I’m the landlord in a somewhat comparable living situation (two people in the upstairs house and a single tenant in the English basement, which is separately-metered for electric). Based on the past four months (which is really Spring, not Summer, and is normally the lowest heating/cooling period of the year), my total electric, gas, and water for the house and apartment is roughly $1000, or $333.00 per person. In addition, Excelon (Pepco) issued a one-time $54.59 rate credit per account in DC a couple of months ago in connection with the merger. So unless you are using an extraordinary amount of electric, gas, or water in your particular living situation, $800.00 for the past four months seems very high indeed. I would certainly insist that the landlord produce the bills before I paid a dime of that amount.

  • ExWalbridgeGuy

    I dunno, hard to say. I rented a place with old windows for a long time and the cost of the summer AC/winter heating could go very high. (It was a crummy old place and our rent was super low so we just took somewhat higher utilities as part of the tradeoff.) So possible it’s a legit bill but I’d want to see the proof.

  • me2

    I was in this exact situation. I lived downstairs, 4 people upstairs. LL lived elsewhere and billed us via email for utilities each month. Never saw bills, and never were allowed to put utilities in our names despite requests. I had thought it might be because she is claiming the house as her primary residence still….for tax purposes. Can’t remember how it all worked, but I remember that was all of our strong conclusion. She was also a sketchy character…

  • ezsober

    My understanding is that this practice is not legal. In order charge you for your utilities in a multi-unit apartment, the utilities must be separately metered and accessible by the specific tenant. Absent separate metering and accessibility/control, the landlord pays utilities, and cannot charge utilities in bulk as in the OP’s situation. The fact the landlord won’t share documentation on what’s been charged demonstrates why: there is no way to determine who used what absent separate metering and control.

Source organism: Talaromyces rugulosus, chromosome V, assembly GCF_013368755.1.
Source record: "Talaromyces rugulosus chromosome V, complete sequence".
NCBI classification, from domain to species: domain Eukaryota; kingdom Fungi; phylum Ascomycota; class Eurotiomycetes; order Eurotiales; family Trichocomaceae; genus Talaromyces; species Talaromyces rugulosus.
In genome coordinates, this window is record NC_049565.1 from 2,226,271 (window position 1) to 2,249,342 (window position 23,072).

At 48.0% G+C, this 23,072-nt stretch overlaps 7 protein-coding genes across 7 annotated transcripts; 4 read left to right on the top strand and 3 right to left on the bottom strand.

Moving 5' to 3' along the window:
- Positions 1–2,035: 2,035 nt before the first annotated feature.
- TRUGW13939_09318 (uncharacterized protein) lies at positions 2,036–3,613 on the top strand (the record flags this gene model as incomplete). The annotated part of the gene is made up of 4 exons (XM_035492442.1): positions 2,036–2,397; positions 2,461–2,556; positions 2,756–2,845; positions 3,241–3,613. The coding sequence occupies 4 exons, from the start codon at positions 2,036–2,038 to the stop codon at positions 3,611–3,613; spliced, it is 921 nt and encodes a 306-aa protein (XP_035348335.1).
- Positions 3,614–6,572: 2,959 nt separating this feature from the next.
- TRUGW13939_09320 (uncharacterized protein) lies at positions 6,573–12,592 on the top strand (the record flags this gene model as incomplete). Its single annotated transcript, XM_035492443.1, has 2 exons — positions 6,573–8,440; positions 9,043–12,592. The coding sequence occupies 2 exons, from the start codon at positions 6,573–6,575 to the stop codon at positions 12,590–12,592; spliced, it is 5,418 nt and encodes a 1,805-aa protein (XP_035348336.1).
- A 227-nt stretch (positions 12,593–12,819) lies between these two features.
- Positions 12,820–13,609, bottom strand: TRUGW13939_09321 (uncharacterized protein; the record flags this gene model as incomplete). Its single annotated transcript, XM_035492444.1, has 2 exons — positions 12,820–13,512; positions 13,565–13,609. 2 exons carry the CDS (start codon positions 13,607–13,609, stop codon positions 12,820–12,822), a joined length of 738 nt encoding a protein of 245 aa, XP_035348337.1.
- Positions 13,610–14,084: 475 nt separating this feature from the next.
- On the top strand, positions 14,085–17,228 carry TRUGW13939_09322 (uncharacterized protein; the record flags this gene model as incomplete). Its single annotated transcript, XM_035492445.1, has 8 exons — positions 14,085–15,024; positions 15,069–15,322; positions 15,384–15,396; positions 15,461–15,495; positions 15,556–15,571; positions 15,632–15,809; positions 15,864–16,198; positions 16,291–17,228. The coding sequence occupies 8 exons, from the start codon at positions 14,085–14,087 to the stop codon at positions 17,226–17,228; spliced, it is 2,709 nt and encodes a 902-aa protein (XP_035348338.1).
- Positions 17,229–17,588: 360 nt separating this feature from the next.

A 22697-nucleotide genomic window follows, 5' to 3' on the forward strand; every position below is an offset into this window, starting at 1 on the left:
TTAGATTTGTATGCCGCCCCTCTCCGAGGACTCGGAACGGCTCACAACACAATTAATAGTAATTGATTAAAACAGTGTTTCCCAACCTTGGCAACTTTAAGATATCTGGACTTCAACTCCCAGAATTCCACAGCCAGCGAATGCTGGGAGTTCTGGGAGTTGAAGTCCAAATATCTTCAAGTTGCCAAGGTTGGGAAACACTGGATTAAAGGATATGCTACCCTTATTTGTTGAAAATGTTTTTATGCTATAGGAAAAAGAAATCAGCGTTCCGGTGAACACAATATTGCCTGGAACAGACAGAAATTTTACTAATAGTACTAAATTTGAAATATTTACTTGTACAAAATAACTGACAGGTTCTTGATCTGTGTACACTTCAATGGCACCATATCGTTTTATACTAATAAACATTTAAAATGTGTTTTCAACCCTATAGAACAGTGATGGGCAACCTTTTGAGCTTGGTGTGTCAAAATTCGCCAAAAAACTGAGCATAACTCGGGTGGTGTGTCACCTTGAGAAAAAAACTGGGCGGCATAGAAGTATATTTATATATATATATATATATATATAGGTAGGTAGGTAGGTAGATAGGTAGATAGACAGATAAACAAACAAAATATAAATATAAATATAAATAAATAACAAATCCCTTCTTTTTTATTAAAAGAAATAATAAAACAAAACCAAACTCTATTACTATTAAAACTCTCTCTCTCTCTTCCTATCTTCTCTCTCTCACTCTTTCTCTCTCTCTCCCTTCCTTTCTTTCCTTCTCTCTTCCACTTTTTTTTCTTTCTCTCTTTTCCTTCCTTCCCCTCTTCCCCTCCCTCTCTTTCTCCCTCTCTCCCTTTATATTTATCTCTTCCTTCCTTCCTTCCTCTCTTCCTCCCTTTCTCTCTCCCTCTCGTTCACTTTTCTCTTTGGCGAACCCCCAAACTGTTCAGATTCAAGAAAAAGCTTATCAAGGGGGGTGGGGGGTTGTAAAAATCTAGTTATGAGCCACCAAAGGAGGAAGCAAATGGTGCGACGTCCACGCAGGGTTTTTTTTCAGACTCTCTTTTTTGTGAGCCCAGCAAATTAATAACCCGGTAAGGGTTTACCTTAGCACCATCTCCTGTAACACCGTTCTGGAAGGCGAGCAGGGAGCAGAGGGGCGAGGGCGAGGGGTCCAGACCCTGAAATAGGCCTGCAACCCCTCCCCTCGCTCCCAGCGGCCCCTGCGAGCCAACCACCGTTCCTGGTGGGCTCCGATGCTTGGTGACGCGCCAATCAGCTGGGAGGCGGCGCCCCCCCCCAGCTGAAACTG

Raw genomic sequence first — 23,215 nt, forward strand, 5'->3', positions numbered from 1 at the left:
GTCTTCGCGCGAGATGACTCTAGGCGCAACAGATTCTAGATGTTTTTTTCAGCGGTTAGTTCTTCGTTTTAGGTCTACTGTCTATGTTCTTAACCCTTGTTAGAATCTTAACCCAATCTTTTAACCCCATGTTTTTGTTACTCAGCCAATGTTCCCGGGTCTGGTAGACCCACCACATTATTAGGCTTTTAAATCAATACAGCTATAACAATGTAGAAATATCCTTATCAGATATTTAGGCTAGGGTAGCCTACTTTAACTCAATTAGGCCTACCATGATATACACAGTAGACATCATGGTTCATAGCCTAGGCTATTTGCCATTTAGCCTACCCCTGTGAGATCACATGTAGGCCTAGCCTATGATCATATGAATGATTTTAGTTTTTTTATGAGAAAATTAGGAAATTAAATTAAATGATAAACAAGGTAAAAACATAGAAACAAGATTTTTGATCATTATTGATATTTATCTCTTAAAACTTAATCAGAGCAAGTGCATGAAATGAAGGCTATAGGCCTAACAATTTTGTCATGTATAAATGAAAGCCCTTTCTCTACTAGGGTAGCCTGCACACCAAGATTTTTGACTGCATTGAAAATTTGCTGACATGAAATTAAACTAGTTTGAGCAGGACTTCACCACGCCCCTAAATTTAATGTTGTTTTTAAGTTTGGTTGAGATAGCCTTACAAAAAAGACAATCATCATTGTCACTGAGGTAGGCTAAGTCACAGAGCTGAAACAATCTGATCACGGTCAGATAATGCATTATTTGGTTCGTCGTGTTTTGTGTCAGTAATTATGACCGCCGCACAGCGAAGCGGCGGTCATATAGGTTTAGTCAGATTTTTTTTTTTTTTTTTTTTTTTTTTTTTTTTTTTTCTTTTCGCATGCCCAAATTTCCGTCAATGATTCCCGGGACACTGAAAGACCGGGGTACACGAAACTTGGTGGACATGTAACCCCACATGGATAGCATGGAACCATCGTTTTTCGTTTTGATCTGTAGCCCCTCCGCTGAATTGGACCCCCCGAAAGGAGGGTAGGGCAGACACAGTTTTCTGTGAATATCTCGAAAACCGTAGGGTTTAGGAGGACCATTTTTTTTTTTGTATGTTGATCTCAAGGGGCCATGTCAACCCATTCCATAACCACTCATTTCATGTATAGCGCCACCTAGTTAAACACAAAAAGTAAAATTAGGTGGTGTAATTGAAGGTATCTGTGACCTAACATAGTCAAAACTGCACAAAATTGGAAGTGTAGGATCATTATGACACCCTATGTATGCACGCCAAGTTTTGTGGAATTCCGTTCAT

I am not suggesting you do this, but if you wanted to withhold payment from the utilities until either the landlord agreed to pay them his or herself, or to install separate metering, you’d be within your rights. I’d place the money in a bank account separate from your own, and inform the landlord that you are keeping utility payments there until he comes into compliance with DC law. If/when he /she balks and makes demands or threats, just file an action in housing court. Its easy, takes maybe five minutes to fill out a form, you get a hearing date, and when the landlord sees they have to show up in front of a DC official, they generally fold. If they threaten you with eviction, that’s illegal too.

    Good luck.

  • say what

    a legal basement rental must be metered separately. So they should start there and ask to the landlords certificate of occupancy AND their business license.


Subscribe to our mailing list